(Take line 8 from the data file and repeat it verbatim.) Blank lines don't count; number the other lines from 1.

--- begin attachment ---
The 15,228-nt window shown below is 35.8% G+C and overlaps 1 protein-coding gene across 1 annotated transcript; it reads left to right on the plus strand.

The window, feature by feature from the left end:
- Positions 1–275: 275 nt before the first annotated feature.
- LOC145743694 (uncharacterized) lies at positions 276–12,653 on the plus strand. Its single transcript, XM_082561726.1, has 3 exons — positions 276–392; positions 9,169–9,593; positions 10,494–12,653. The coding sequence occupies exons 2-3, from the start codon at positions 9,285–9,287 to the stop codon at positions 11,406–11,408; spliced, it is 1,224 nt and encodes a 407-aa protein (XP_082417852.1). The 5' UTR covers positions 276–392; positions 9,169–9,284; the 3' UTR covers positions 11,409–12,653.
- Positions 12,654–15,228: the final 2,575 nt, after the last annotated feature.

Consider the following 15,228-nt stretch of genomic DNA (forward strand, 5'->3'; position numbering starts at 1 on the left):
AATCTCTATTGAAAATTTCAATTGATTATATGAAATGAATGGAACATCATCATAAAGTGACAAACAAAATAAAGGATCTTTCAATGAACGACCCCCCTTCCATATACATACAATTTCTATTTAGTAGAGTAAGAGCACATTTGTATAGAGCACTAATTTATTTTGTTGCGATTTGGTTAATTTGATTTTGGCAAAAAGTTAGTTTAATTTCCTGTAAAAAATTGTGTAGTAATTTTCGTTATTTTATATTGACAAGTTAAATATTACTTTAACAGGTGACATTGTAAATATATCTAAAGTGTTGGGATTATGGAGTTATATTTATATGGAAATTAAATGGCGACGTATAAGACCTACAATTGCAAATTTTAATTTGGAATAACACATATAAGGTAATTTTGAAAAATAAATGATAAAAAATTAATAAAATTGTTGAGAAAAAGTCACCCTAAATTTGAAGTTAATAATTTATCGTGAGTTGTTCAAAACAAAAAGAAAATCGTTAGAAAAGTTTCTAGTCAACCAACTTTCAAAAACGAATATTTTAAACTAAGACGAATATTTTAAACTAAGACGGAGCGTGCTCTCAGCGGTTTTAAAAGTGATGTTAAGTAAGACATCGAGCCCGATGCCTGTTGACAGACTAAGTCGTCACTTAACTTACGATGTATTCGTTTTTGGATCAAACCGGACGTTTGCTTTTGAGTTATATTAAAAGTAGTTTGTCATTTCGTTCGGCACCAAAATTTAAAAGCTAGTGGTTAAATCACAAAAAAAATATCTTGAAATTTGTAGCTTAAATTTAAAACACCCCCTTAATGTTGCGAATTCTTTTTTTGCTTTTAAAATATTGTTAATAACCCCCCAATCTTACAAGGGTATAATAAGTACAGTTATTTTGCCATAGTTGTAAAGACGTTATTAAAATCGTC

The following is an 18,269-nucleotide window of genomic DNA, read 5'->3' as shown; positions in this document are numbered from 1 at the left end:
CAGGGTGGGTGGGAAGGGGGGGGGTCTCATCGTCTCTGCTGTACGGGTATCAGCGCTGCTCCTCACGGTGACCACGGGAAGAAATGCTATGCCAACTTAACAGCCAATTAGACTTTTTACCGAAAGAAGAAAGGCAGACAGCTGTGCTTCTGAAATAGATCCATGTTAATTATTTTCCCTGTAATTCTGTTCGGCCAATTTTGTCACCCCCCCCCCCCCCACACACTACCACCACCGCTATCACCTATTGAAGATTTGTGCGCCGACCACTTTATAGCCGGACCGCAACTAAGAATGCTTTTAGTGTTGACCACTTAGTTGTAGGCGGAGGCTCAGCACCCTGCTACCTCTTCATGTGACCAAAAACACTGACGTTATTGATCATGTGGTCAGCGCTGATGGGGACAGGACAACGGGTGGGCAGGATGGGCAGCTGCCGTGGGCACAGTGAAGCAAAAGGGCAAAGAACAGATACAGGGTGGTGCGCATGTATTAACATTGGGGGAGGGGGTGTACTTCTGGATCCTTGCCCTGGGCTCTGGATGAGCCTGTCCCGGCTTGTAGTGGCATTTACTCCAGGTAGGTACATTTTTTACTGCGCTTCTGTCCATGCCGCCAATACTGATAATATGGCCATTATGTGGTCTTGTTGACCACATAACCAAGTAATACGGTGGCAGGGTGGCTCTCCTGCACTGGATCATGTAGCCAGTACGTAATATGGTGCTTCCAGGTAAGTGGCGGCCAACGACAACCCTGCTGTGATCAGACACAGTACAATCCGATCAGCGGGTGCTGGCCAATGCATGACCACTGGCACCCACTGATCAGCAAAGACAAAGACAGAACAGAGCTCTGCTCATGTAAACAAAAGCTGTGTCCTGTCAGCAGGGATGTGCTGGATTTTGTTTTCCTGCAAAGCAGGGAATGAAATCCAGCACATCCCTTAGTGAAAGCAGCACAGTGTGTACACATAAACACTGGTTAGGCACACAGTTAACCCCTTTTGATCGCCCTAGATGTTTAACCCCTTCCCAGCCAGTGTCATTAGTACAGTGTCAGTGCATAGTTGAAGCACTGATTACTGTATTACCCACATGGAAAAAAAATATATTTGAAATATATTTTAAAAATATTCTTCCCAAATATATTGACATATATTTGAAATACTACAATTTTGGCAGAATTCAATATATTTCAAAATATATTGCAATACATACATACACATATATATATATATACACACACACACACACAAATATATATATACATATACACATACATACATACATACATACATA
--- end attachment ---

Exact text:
The following is an 18,269-nucleotide window of genomic DNA, read 5'->3' as shown; positions in this document are numbered from 1 at the left end: